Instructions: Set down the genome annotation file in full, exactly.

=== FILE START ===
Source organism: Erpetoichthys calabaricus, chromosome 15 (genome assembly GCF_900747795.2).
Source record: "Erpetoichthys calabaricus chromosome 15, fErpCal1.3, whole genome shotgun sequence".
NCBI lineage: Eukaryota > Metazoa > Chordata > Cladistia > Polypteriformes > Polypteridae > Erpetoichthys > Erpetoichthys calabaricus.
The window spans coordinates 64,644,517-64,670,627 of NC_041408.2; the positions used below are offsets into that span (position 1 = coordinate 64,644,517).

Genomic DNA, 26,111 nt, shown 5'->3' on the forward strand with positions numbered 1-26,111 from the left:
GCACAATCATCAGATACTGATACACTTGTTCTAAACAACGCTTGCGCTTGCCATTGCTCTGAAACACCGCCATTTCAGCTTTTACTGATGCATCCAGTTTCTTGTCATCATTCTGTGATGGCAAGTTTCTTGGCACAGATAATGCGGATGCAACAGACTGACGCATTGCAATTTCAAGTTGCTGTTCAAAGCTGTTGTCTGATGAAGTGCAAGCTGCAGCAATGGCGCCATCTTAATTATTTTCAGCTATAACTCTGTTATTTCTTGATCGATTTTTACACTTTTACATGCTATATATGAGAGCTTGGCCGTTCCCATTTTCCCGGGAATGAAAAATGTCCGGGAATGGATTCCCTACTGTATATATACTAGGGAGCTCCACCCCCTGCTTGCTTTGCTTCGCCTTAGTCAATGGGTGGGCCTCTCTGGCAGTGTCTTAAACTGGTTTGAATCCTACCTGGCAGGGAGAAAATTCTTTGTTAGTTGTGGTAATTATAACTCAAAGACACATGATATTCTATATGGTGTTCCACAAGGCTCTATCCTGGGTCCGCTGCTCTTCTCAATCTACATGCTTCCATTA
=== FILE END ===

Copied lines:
Source organism: Erpetoichthys calabaricus, chromosome 15 (genome assembly GCF_900747795.2).
Source record: "Erpetoichthys calabaricus chromosome 15, fErpCal1.3, whole genome shotgun sequence".
NCBI lineage: Eukaryota > Metazoa > Chordata > Cladistia > Polypteriformes > Polypteridae > Erpetoichthys > Erpetoichthys calabaricus.
The window spans coordinates 64,644,517-64,670,627 of NC_041408.2; the positions used below are offsets into that span (position 1 = coordinate 64,644,517).

Genomic DNA, 26,111 nt, shown 5'->3' on the forward strand with positions numbered 1-26,111 from the left:
GCACAATCATCAGATACTGATACACTTGTTCTAAACAACGCTTGCGCTTGCCATTGCTCTGAAACACCGCCATTTCAGCTTTTACTGATGCATCCAGTTTCTTGTCATCATTCTGTGATGGCAAGTTTCTTGGCACAGATAATGCGGATGCAACAGACTGACGCATTGCAATTTCAAGTTGCTGTTCAAAGCTGTTGTCTGATGAAGTGCAAGCTGCAGCAATGGCGCCATCTTAATTATTTTCAGCTATAACTCTGTTATTTCTTGATCGATTTTTACACTTTTACATGCTATATATGAGAGCTTGGCCGTTCCCATTTTCCCGGGAATGAAAAATGTCCGGGAATGGATTCCCTACTGTATATATACTAGGGAGCTCCACCCCCTGCTTGCTTTGCTTCGCCTTAGTCAATGGGTGGGCCTCTCTGGCAGTGTCTTAAACTGGTTTGAATCCTACCTGGCAGGGAGAAAATTCTTTGTTAGTTGTGGTAATTATAACTCAAAGACACATGATATTCTATATGGTGTTCCACAAGGCTCTATCCTGGGTCCGCTGCTCTTCTCAATCTACATGCTTCCATTA